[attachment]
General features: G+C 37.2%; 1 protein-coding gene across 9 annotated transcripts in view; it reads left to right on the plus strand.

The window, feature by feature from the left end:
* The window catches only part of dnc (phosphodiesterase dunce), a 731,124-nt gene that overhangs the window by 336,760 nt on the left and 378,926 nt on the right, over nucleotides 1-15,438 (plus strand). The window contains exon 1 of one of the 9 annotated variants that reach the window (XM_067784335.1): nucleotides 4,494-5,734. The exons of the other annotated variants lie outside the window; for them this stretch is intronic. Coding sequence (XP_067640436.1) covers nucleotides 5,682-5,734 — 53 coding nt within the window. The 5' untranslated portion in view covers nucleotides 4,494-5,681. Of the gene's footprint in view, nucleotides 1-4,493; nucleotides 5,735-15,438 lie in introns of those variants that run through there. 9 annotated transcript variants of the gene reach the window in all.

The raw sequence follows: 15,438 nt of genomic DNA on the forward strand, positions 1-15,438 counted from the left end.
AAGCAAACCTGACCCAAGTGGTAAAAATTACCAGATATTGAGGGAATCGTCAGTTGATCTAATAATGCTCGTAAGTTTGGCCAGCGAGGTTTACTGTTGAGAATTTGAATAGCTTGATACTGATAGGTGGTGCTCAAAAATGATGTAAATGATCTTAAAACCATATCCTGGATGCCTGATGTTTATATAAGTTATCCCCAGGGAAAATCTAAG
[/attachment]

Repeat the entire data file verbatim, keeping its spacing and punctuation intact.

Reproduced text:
General features: G+C 37.2%; 1 protein-coding gene across 9 annotated transcripts in view; it reads left to right on the plus strand.

The window, feature by feature from the left end:
* The window catches only part of dnc (phosphodiesterase dunce), a 731,124-nt gene that overhangs the window by 336,760 nt on the left and 378,926 nt on the right, over nucleotides 1-15,438 (plus strand). The window contains exon 1 of one of the 9 annotated variants that reach the window (XM_067784335.1): nucleotides 4,494-5,734. The exons of the other annotated variants lie outside the window; for them this stretch is intronic. Coding sequence (XP_067640436.1) covers nucleotides 5,682-5,734 — 53 coding nt within the window. The 5' untranslated portion in view covers nucleotides 4,494-5,681. Of the gene's footprint in view, nucleotides 1-4,493; nucleotides 5,735-15,438 lie in introns of those variants that run through there. 9 annotated transcript variants of the gene reach the window in all.

The raw sequence follows: 15,438 nt of genomic DNA on the forward strand, positions 1-15,438 counted from the left end.
AAGCAAACCTGACCCAAGTGGTAAAAATTACCAGATATTGAGGGAATCGTCAGTTGATCTAATAATGCTCGTAAGTTTGGCCAGCGAGGTTTACTGTTGAGAATTTGAATAGCTTGATACTGATAGGTGGTGCTCAAAAATGATGTAAATGATCTTAAAACCATATCCTGGATGCCTGATGTTTATATAAGTTATCCCCAGGGAAAATCTAAG